US stocks closed out a difficult week with a mixed finish Friday after the Federal Reserve injected billions of dollars into the banking system to calm markets torn by worries about evaporating credit. The Dow Jones industrials, down more than 200 points during the session, ended with just a 31-point deficit and managed to post a gain for the week.
The stock market, which has been gyrating for weeks over fears that credit is drying up, pared its losses after the Fed's injections of cash and following morning comments from the central bank that it would do all it can to "facilitate the orderly functioning of financial markets." The steep declines seen at times during the session and persistent volatility, however, showed the depths of fear that had some investors yanking money out of stocks.
The Fed added $19 billion in liquidity to the market Friday morning, then another $16b. and, finally, $3b.
Federal Reserve policy makers "are trying to do everything they can short of cutting the federal funds rate" to try to calm the markets, said Ed Yardeni, president of Yardeni Research in Great Neck, NY
But, he said, "I think they probably have to cut rates, and probably before their scheduled September meeting."
The Dow closed down 31.14, or 0.23 percent, at 13,239.54. On Thursday, the Dow fell 387 points and extended a series of triple-digit moves that began in late July.
Broader stock indicators finished mixed Friday. The Standard & Poor's 500 index edged up 0.55, or 0.04%, to 1,453.64, and the Nasdaq composite index fell 11.60, or 0.45%, to 2,544.89.
All three indexes still finished higher for the week: The Dow rose 0.44%, the S&P advanced 1.44% and the Nasdaq added 1.34%. Sharp gains such as the Dow's 287-point climb Monday, left stocks better able to weather Thursday's plunge.
Shares slumped for the second straight session as credit-market fears continued to grip equity markets, causing investors to once more dump financials including Deutsche Bank, insurer AXA and hedge-fund manager Man Group.
The UK's FTSE 100 index lost 3.7% to 6,038.30, the German DAX 30 index fell 1.5% to 7,343.26 and the French CAC-40 index gave up 3.1% at 5,449.63.
Many of the losses were in the financial sector. Deutsche Bank skidded 3.5%, AXA dropped 3.4% and Man Group surrendered 9.1%. ABN Amro, the Dutch bank that's a high-profile target of competing acquisition bids, fell 3.5%.
Japanese stocks plunged, following a sharp fall on Wall Street overnight sparked by fears about a spreading credit crunch.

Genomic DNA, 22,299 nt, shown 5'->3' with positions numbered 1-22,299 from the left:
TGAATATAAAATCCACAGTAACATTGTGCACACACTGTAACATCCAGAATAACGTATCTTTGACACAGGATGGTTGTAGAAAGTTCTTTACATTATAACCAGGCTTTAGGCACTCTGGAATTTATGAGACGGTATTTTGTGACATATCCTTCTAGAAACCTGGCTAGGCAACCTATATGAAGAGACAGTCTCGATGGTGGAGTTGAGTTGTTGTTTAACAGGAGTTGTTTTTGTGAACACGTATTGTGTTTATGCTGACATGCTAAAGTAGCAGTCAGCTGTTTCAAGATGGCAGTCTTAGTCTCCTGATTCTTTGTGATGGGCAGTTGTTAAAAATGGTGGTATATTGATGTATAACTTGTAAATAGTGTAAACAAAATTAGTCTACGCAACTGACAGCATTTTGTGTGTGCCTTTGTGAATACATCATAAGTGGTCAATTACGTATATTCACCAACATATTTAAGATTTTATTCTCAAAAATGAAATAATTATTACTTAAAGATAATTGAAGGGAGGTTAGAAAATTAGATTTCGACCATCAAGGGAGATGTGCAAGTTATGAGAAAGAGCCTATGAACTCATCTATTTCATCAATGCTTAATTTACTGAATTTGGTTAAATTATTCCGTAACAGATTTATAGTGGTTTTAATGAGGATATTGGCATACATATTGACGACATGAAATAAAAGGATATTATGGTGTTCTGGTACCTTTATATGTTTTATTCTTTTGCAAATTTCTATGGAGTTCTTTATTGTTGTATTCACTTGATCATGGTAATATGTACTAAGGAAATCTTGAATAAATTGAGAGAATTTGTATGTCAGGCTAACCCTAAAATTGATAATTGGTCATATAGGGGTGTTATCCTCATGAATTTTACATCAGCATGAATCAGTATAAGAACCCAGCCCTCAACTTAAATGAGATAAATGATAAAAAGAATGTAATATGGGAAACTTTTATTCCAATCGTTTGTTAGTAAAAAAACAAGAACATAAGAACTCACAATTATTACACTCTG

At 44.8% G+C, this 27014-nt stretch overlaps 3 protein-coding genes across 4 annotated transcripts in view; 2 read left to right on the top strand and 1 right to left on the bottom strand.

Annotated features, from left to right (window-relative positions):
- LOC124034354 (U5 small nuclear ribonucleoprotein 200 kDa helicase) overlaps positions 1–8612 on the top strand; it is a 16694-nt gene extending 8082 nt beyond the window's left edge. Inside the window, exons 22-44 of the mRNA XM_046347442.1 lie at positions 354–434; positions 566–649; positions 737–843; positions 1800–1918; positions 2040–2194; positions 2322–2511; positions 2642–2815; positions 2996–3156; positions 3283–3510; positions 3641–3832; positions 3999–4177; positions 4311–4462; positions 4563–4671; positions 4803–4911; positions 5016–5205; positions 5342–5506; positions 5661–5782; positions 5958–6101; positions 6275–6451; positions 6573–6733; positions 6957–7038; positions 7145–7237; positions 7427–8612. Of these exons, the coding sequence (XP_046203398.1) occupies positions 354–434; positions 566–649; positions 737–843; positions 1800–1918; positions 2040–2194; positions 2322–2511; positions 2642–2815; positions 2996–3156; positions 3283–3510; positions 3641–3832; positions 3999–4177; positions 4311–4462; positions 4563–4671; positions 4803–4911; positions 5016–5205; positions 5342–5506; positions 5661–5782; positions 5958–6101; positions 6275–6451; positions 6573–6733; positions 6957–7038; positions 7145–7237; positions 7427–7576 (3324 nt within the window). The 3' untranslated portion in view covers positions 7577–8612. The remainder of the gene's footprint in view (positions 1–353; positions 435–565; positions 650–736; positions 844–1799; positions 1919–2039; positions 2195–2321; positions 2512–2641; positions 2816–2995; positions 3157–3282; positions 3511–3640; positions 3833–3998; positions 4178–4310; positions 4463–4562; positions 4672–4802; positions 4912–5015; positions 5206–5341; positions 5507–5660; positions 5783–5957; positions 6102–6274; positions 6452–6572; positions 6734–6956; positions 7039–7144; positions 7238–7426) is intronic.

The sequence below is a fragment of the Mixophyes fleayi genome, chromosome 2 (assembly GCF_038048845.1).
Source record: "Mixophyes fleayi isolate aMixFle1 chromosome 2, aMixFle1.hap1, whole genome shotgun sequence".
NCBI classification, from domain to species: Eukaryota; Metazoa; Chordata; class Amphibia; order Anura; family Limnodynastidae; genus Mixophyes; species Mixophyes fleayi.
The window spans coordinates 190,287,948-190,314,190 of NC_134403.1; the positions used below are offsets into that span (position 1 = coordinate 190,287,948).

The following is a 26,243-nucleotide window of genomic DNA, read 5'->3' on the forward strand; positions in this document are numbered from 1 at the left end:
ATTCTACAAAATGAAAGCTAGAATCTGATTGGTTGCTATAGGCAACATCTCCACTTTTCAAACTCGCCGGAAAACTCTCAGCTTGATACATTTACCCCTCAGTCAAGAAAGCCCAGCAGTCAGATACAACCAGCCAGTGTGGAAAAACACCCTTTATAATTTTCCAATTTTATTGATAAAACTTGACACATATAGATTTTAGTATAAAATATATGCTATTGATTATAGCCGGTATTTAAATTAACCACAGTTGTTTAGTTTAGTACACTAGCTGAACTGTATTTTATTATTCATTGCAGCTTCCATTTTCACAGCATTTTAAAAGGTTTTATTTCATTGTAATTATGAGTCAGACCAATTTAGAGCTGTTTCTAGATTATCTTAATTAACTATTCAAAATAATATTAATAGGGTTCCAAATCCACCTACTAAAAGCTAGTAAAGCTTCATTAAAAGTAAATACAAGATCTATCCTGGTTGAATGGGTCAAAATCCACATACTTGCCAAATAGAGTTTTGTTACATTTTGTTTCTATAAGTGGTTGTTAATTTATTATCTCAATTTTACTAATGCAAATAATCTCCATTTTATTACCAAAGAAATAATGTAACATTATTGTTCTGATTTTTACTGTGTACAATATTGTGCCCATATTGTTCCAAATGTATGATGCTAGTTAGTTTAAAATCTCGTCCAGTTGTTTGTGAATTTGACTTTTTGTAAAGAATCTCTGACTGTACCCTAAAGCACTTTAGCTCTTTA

The Nikkei Stock Average of 225 issues shed 406.51 points, or 2.37%, to close at 16,764.09 points on the Tokyo Stock Exchange.
The broader Topix index, which includes all shares on the exchange's first section, fell 49.88 points, or 2.96%, to 1,633.93 points.
Hong Kong's blue chip Hang Seng Index shed 2.9% to finish at 21,792.70.
The dollar recovered against the yen as credit worries eased after the US Federal Reserve announced it would inject another shot of liquidity into the banking system.
The dollar dropped as low as 117.20 yen before bouncing back to 118.34 yen in late New York trading. It bought 118.29 yen late Thursday.
Against other major currencies, the dollar was mixed. Wary investors flocked to the currency for its safe-haven status, but the prospect of an economy-boosting Fed rate cut resurfaced.
The euro traded at $1.3696, up from $1.3686 in New York late Thursday. The pound declined to $2.0230 from $2.0238.
In other trading, the dollar bought 1.0520 Canadian dollars, down from 1.0564.
Price declines hit the energy, industrial metals and agriculture markets on Friday, but the worst losses were pared before the close. Gold, meanwhile, regained its status as a safer refuge after enduring losses a day earlier.
Oil fell as low as $70.10 then scaled its losses before the close. Light, sweet crude for September delivery fell 12 cents to close at $71.47 a barrel on the New York Mercantile Exchange.
The gasoline market reversed its losses in late trading after ConocoPhillips said it would delay the restart of a gasoline unit at a New Jersey refinery and as a tropical disturbance formed in the Atlantic Ocean. Also lending some support was a report from the International Energy Agency predicting strong growth in worldwide demand for oil.
Gasoline futures finished 2.08 cents higher at $1.9548 a gallon.
December gold jumped $8.80 to close at $681.60 an ounce on the Nymex. Silver picked up 16.5 cents to settle at $12.87 an ounce.